Bailiffs are to be banned from entering homes at night and from using physical force against debtors under new laws coming into effect this weekend.
Further changes will also prevent enforcement agents from entering properties where only children are at home and from taking vital household essentials such as cookers, microwaves, fridges or washing machines (see our Debt Help guide if you're struggling).
Bailiffs, who collect roughly four million debts each year, will also have to be trained and certified to practise under a shake-up of laws designed to bring an end to aggressive behaviour.
The reforms come into effect on Sunday April 6 and are part of a wider package under changes to the Tribunals, Courts & Enforcement Act 2007.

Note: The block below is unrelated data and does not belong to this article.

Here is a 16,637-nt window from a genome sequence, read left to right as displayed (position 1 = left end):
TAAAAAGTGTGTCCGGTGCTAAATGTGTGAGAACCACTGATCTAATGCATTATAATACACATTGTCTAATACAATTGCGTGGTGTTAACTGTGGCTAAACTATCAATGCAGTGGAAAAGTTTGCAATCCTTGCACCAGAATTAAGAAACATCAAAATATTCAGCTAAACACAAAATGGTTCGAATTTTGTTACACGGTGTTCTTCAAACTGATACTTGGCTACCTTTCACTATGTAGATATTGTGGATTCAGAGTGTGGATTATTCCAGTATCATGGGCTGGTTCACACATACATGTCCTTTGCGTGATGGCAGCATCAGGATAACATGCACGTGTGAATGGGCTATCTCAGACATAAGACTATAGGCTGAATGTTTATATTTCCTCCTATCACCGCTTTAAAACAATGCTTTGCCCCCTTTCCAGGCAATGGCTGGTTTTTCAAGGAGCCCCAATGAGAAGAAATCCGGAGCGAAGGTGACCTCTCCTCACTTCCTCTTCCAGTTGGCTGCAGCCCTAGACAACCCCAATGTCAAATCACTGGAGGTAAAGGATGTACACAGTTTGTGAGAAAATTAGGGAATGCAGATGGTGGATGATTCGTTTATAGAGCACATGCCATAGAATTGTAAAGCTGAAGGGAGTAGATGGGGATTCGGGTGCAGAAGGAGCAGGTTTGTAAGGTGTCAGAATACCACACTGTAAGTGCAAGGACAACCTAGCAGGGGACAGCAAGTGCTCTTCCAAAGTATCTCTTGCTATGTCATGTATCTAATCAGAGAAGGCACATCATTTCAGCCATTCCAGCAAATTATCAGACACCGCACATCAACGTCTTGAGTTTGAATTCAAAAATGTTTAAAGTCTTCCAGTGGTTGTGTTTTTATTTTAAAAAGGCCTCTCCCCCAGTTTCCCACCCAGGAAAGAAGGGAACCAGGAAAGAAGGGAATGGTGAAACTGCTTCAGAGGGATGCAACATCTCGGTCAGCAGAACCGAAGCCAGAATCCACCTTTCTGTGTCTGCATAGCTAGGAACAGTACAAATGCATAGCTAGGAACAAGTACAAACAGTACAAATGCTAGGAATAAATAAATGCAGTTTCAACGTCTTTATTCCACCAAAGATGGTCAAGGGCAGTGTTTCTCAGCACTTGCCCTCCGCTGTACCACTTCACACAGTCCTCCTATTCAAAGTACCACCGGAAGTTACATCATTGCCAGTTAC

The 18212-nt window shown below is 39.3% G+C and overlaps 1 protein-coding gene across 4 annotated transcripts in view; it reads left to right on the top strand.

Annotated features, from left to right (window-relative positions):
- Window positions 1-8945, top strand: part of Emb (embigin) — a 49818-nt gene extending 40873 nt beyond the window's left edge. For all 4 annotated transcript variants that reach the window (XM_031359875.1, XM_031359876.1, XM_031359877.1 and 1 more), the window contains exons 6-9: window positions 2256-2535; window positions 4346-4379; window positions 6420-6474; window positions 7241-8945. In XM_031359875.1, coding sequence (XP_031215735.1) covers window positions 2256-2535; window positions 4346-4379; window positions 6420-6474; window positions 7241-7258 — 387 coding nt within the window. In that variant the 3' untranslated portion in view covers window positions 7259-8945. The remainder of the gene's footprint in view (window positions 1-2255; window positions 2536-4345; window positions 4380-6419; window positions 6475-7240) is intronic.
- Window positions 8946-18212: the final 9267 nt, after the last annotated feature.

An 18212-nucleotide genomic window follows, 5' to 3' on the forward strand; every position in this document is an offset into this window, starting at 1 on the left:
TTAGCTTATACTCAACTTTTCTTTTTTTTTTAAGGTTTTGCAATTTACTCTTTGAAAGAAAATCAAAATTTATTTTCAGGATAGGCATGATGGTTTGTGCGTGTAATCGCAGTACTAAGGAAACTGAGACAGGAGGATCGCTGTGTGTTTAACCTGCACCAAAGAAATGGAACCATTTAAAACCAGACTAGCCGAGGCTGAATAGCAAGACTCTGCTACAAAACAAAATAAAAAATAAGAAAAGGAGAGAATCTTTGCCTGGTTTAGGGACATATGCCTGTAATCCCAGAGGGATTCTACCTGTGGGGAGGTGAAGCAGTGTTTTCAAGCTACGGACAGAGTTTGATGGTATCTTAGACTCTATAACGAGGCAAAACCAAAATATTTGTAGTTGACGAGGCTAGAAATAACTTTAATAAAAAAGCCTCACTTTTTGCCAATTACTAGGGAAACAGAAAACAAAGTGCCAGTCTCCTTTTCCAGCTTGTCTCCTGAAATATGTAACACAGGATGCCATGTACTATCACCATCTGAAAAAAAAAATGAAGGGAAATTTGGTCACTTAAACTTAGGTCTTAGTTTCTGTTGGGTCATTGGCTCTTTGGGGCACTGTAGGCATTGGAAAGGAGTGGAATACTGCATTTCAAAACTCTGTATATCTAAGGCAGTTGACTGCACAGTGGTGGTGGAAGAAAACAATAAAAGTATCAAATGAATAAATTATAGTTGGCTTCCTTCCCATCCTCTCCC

Among the changes, landlords will no longer be able to use bailiffs to seize property for residential rent debts without going to court first, while the debt collectors will have to give courts information on the likely means of entry and amount of force required before a warrant is granted.
Bailiffs will also have to give seven days notice before taking possessions, unless they have specific permission from a court.
'Stamping out bad practice'
Justice Secretary Chris Grayling says: "We are stamping out bad practice and making sure bailiffs play by the rules. Those who don't will be banned.
"Aggressive bailiff activity is unacceptable and it is high time that the cowboys out there are stopped from giving the rest of this important industry a bad name.
"People will still have to face up to their debts – but they will no longer need to fear their home being raided at night, the threat of violence or having their vital household equipment seized."